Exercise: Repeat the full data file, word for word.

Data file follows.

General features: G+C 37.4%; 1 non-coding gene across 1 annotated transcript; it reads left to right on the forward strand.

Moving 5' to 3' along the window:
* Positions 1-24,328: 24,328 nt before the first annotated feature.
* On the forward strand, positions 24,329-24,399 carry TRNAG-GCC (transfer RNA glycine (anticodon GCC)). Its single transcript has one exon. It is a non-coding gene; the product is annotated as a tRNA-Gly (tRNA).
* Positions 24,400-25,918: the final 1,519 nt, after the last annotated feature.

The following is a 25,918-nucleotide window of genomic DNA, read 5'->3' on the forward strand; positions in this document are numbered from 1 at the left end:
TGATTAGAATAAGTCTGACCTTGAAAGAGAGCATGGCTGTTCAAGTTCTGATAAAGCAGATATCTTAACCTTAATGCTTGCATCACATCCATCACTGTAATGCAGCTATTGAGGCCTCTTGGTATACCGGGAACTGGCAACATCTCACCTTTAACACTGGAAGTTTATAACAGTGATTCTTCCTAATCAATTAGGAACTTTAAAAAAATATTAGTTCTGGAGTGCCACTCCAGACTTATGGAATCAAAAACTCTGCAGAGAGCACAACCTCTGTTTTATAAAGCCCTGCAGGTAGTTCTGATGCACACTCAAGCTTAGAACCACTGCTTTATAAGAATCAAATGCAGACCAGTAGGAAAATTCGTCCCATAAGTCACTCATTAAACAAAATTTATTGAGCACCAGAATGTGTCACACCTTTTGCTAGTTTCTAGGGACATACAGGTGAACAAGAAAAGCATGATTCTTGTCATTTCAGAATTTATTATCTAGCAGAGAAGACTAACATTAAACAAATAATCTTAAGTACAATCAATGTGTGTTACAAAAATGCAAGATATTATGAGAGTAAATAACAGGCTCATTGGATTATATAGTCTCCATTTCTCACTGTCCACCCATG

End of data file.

General features: G+C 37.4%; 1 non-coding gene across 1 annotated transcript; it reads left to right on the forward strand.

Moving 5' to 3' along the window:
* Positions 1-24,328: 24,328 nt before the first annotated feature.
* On the forward strand, positions 24,329-24,399 carry TRNAG-GCC (transfer RNA glycine (anticodon GCC)). Its single transcript has one exon. It is a non-coding gene; the product is annotated as a tRNA-Gly (tRNA).
* Positions 24,400-25,918: the final 1,519 nt, after the last annotated feature.

The following is a 25,918-nucleotide window of genomic DNA, read 5'->3' on the forward strand; positions in this document are numbered from 1 at the left end:
TGATTAGAATAAGTCTGACCTTGAAAGAGAGCATGGCTGTTCAAGTTCTGATAAAGCAGATATCTTAACCTTAATGCTTGCATCACATCCATCACTGTAATGCAGCTATTGAGGCCTCTTGGTATACCGGGAACTGGCAACATCTCACCTTTAACACTGGAAGTTTATAACAGTGATTCTTCCTAATCAATTAGGAACTTTAAAAAAATATTAGTTCTGGAGTGCCACTCCAGACTTATGGAATCAAAAACTCTGCAGAGAGCACAACCTCTGTTTTATAAAGCCCTGCAGGTAGTTCTGATGCACACTCAAGCTTAGAACCACTGCTTTATAAGAATCAAATGCAGACCAGTAGGAAAATTCGTCCCATAAGTCACTCATTAAACAAAATTTATTGAGCACCAGAATGTGTCACACCTTTTGCTAGTTTCTAGGGACATACAGGTGAACAAGAAAAGCATGATTCTTGTCATTTCAGAATTTATTATCTAGCAGAGAAGACTAACATTAAACAAATAATCTTAAGTACAATCAATGTGTGTTACAAAAATGCAAGATATTATGAGAGTAAATAACAGGCTCATTGGATTATATAGTCTCCATTTCTCACTGTCCACCCATG